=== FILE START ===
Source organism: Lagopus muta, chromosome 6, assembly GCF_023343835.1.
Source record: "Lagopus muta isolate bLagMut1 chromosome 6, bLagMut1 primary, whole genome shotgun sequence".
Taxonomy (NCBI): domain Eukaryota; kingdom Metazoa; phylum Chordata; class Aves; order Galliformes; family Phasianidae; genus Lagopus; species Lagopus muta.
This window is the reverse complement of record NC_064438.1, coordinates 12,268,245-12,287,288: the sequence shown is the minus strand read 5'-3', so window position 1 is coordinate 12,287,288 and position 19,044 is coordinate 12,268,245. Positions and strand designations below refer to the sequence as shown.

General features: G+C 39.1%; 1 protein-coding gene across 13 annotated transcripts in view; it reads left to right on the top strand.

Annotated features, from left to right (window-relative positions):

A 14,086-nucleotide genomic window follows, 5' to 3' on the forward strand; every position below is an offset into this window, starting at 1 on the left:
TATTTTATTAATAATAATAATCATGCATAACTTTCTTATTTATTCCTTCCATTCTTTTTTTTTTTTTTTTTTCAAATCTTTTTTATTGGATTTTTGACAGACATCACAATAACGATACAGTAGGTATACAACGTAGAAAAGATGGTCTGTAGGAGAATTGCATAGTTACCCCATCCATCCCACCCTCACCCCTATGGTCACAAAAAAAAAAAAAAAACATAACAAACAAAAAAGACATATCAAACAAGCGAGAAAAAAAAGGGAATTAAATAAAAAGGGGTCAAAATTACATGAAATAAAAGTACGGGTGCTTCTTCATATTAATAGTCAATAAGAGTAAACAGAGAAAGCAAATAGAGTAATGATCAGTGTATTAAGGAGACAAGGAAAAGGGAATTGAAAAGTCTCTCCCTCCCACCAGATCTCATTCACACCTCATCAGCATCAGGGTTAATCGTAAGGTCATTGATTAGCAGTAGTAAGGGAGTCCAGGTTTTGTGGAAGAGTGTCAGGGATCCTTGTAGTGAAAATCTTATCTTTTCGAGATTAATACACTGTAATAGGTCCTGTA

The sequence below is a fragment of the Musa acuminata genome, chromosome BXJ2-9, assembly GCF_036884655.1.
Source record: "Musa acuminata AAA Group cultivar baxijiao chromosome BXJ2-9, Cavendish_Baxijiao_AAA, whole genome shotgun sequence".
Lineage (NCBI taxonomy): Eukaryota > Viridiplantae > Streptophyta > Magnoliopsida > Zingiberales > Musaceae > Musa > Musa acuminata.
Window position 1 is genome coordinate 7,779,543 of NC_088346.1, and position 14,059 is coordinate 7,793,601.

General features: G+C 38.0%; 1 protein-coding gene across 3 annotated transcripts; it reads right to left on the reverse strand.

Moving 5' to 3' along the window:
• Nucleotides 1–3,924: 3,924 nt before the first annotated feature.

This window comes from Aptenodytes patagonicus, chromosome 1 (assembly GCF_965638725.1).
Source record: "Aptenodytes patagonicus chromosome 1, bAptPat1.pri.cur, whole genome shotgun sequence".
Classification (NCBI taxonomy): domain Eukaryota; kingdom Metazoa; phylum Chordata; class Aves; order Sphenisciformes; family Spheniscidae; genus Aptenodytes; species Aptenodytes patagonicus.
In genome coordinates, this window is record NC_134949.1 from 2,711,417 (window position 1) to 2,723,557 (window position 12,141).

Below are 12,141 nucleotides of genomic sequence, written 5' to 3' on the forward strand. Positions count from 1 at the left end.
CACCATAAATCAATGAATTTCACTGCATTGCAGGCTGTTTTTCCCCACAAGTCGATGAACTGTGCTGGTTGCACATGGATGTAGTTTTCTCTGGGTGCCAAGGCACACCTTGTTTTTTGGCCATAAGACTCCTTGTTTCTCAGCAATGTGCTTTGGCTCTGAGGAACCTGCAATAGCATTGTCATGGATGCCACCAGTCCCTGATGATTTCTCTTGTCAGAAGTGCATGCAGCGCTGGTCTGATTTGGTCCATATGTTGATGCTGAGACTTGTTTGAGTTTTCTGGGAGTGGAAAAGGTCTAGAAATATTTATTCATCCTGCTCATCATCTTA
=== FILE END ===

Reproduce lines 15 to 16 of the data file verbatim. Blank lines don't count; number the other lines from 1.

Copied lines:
• Nucleotides 1–3,924: 3,924 nt before the first annotated feature.

This window comes from Aptenodytes patagonicus, chromosome 1 (assembly GCF_965638725.1).